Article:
The Custom Electronic Design & Installation Association (CEDIA) is outraged by the adoption of the unnecessary and harmful regulation regarding the California TV energy efficiency standard the CEC chose to adopt yesterday.
Despite continued efforts and data outlining the negative ramifications of the ruling provided by CEDIA and the Californians for Smart Energy coalition, the CEC chose to adopt regulations on the energy consumption of televisions sold in California. This regulation will have a significant negative impact on the sale and installation of flat-panel displays and the businesses in the residential electronic systems industry.
“CEDIA has worked tirelessly on this issue and is dismayed and frustrated at the CEC’s decision to pass the ruling,” said Utz Baldwin, CEDIA chief executive officer. “From the beginning of the hearings it was evident that the CEC had already determined the outcome before they started and had no intentions of factoring in any other viewpoints.”
According to Baldwin, not only does the ruling negatively affect CEDIA members’ ability to do business, it also minimizes their ability to provide enhanced energy-efficient solutions to their clients.
“The television is often the first point of entry into the home for CEDIA members,” said Baldwin. “By placing a mandate on the energy-usage of TVs in the home, this ruling is ultimately preventing small business owners’ ability to provide enhanced energy-saving technologies that go above and beyond the television.”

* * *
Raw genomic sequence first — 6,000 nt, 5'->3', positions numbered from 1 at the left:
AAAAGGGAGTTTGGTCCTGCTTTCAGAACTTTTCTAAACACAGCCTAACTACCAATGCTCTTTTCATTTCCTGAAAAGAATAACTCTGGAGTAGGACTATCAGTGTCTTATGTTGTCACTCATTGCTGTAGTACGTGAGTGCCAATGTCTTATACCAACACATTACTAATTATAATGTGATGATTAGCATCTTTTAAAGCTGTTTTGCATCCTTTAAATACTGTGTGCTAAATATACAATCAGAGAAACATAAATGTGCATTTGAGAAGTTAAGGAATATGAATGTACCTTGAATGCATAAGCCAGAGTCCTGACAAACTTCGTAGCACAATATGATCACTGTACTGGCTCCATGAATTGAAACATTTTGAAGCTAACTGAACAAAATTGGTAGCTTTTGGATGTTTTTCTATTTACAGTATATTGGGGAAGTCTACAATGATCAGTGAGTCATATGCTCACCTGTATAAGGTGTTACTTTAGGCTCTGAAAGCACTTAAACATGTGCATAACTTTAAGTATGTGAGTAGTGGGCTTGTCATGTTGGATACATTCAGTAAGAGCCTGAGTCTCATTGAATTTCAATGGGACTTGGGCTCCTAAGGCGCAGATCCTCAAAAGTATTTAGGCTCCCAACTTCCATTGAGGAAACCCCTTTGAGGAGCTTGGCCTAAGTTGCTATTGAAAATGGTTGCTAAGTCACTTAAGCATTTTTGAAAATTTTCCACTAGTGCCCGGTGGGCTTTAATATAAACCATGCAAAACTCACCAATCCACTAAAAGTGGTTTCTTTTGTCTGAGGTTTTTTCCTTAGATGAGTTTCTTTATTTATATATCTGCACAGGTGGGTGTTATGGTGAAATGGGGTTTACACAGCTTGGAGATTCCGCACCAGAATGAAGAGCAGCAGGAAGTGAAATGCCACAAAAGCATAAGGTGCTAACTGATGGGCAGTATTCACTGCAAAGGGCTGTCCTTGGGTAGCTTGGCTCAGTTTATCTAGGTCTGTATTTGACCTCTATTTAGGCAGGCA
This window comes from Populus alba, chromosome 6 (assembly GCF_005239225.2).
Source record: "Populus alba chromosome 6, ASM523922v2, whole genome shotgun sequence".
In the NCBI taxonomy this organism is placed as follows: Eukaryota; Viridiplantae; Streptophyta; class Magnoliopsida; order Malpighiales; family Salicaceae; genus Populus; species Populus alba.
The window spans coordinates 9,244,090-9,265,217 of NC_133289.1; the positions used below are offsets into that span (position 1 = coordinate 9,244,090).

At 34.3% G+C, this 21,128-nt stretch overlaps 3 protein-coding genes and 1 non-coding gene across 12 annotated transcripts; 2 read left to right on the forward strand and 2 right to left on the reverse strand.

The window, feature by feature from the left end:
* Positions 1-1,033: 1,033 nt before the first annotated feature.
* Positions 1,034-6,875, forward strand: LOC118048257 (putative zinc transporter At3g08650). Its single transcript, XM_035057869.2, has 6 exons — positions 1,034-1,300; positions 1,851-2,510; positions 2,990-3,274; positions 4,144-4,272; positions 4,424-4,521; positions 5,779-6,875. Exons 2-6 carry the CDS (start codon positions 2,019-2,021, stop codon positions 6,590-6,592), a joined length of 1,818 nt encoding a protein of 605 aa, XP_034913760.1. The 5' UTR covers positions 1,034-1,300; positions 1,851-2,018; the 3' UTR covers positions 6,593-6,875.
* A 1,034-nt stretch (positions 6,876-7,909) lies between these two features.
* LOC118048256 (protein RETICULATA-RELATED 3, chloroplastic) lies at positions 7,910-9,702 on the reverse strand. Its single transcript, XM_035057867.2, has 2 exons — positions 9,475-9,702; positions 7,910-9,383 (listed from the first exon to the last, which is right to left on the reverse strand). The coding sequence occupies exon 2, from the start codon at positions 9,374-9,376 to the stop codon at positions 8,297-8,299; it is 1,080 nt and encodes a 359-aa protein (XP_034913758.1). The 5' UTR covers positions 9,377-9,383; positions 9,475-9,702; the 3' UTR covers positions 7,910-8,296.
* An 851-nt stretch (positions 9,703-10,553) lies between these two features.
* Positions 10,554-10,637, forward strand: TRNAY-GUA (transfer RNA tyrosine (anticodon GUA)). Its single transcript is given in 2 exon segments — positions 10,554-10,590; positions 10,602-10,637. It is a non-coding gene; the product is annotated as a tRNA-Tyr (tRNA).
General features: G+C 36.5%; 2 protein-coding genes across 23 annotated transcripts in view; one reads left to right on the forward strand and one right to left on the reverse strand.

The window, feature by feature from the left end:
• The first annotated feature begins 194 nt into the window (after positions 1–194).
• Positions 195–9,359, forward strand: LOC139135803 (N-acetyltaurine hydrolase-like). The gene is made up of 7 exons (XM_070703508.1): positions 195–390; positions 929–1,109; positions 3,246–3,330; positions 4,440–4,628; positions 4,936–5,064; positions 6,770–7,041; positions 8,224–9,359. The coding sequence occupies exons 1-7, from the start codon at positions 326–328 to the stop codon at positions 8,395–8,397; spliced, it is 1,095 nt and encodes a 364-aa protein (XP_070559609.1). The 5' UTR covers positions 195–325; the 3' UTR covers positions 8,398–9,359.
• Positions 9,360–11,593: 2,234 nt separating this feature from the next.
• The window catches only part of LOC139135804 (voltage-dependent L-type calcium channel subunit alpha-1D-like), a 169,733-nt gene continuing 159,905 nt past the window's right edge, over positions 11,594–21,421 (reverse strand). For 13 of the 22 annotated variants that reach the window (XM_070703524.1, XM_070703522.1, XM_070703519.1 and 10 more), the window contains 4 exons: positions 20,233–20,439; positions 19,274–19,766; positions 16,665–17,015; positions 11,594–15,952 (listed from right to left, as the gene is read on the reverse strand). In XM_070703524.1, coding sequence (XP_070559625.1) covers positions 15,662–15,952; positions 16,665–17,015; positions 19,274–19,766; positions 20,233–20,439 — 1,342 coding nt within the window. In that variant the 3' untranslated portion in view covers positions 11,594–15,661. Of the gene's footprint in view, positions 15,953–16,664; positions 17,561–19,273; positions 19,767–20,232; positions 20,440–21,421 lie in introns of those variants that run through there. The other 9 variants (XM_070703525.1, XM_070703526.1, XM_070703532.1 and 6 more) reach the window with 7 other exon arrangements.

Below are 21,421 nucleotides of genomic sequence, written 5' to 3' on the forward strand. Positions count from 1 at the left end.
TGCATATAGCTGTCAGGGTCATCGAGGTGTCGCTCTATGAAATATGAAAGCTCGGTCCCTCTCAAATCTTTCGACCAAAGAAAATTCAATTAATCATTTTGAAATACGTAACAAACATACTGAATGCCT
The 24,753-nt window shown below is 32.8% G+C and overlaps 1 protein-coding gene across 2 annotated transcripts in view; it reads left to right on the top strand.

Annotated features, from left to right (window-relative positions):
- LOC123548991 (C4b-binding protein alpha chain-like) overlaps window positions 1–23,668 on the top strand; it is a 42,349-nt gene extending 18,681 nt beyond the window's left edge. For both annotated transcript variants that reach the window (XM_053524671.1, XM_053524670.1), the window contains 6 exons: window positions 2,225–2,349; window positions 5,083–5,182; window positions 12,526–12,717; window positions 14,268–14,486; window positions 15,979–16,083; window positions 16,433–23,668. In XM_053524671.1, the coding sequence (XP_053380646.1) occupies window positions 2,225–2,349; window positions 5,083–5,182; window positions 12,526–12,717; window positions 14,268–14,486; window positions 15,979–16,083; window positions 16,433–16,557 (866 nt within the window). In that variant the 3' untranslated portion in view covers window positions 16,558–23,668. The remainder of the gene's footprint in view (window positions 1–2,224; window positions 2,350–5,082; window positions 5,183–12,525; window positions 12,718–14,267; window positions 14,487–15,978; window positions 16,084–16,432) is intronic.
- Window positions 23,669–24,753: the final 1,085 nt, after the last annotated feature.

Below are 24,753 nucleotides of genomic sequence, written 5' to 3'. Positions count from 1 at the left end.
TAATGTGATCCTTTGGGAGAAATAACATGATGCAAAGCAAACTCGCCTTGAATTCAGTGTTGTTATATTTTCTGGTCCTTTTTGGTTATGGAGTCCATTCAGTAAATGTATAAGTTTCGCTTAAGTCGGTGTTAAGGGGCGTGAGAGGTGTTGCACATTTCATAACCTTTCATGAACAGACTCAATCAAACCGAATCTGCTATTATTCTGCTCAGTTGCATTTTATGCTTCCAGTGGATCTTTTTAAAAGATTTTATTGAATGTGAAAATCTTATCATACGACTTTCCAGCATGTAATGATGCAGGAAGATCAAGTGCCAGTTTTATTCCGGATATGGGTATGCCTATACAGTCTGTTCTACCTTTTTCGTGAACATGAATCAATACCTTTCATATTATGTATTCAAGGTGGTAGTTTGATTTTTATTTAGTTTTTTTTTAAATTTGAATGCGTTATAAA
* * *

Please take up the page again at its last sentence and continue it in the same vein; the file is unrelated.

“Despite the beliefs of the CEC, their actions will negatively impact California-based electronic systems contractors as well as the entire residential electronic systems industry in California,” said Darren Reaman, CEDIA director of public policy. “The CEC’s actions will negatively affect hundreds of small businesses that employ thousands of people in the residential electronic systems industry and increase California’s 12% unemployment rate.”
CEDIA has worked on this issue for over a year. Throughout the process, CEDIA has provided examples to the CEC regarding the continuous efforts of electronic systems contractors who are working without a mandate to meet customers’ desire for energy-efficient homes to become more energy-efficient with numerous solutions. CEDIA worked closely with the Californians for Smart Energy coalition and other industry stakeholders to inform the CEC about the negative consequences the proposed rule would have on the State of California, and specifically hundreds of small businesses.
“This has been an uphill battle since this regulation was proposed and CEDIA will continue to invest time and resources in this issue not only in the State of California, but as the issue is brought up in other states,” said Baldwin.
CEDIA supports manufacturer and retailer participation in energy efficiency programs and has established a Green Task Force charged with researching processes and procedures for developing energy-efficient products for consumers.
For more information CEDIA’s public policy efforts, please visit www.cedia.org/public_policy.
CEDIA is an international trade association of companies that specialize in designing and installing electronic systems for the home. The association was founded in September 1989 and has more than 3,500 member companies worldwide. CEDIA members are established and insured businesses with bona fide qualifications and experience in this specialized field. For more information on CEDIA, visit the association’s website at www.cedia.org.